Updated 22 min 36 sec ago

We have talked a bit about Growing Pains here at CSI and some of our challenges of returning after Covid. We have also had parents wanting to know more about how we are helping our students adjust to life at school. Join us as we discuss our current school culture and climate. 

Join Zoom Meeting - 6:30 pm - 7:15 pm


Meeting ID: 825 9767 5255

Passcode: csi


Updated 22 min 36 sec ago

Growing Pains are part of growing. They are uncomfortable and sometimes painful but they are part of the process of becoming; becoming bigger, becoming stronger, becoming more of who you are.  CSI is now in its fourth year. We have had a somewhat disrupted journey along the way. Before the pandemic we were learning with about 450 students on campus. We returned to campus this fall with 650 students and for the first time, we are getting a true sense of a TK-8 community and some of its challenges. 

The pandemic has had an impact on things we previously may have taken for granted. Our students are all trying to figure out how to integrate themselves back into school playgrounds and classrooms and in-person friendships. Our teachers are navigating Covid protocols while also increasing our social emotional work with students and staying focused on academic learning. Many of our parents have had a direct look into digital classrooms and getting to see all of the students in their child’s classroom and are now asked to be outside of the campus with much less information about what is happening inside our gates. Our middle school students are working to discover who they are as they adjust to new friends and social circles and puberty. It’s a lot. And the biggest impact of the pandemic is that CSI was not able to slowly move through some of these growing pains in building our community, but were abruptly dropped into the center of many of these changes.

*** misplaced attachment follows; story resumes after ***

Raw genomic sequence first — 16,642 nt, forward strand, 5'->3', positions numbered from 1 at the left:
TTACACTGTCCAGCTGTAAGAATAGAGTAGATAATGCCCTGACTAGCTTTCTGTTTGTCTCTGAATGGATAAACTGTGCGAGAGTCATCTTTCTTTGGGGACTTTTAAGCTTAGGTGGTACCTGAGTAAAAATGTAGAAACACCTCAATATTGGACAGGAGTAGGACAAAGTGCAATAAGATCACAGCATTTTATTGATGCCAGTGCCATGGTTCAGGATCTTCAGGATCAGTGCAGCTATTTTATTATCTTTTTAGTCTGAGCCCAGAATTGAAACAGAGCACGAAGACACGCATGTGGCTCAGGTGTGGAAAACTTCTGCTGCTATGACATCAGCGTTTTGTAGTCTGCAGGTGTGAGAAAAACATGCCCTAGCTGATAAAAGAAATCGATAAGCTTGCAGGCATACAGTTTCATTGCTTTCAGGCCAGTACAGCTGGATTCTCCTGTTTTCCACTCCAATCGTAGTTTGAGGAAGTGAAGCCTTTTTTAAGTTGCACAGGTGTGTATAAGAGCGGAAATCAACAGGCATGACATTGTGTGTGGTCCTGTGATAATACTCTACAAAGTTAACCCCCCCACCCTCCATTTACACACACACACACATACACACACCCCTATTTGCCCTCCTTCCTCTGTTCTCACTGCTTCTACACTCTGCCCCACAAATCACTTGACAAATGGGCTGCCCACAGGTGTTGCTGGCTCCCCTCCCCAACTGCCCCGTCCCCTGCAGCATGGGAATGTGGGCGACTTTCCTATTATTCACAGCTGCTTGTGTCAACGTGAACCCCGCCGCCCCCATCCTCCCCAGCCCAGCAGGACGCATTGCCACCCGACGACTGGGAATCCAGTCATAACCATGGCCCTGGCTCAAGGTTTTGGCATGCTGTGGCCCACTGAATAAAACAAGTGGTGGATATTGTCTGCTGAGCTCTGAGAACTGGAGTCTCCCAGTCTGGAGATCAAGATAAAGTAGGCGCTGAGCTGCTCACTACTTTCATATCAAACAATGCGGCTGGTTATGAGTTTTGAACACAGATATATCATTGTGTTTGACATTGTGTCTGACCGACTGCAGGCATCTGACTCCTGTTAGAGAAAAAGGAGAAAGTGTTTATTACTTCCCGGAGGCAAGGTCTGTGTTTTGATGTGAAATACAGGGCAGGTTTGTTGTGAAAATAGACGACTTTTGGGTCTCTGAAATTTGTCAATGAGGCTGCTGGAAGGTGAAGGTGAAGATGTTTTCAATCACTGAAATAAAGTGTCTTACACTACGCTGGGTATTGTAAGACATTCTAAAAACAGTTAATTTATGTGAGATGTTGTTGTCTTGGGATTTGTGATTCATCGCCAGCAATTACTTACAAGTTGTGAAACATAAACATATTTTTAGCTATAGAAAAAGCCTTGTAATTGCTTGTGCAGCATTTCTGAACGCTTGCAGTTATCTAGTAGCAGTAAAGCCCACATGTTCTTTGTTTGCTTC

Fortunately, we are a school that is built on an innovation and design model that values adaptability and creative problem solving. What makes this work however is a focus on respect. When we are experiencing a rapid change cycle, we need to remember that perspective taking and taking time to understand each other is a key piece to solving the right problem and moving us forward. We are continuing to work with our students in building this base of respect and we encourage our entire community to come into our conversations with that same respect. We love how our social emotional curriculum, Character Strong, defines respect.

From Character Strong:

Respect: seeing good in people and things (and treating them with care).

Respect is both a perspective and a practice. What does it mean to “see good” in people? Oftentimes this requires us to learn more about who they are, where they come from, and why they believe and act the way they do. Respect is about understanding people! Respect is also about action; how we speak to and treat one another (and ourselves) respectfully is a constant practice.

Respect is about resolving conflicts peacefully, without violence. It requires listening to each other. How do you make sure that you’re really listening when you’re talking to someone? How do you listen to people when you are in conflict?”

Growing pains are a part of our journey, but we know we can move through them with courage and respect.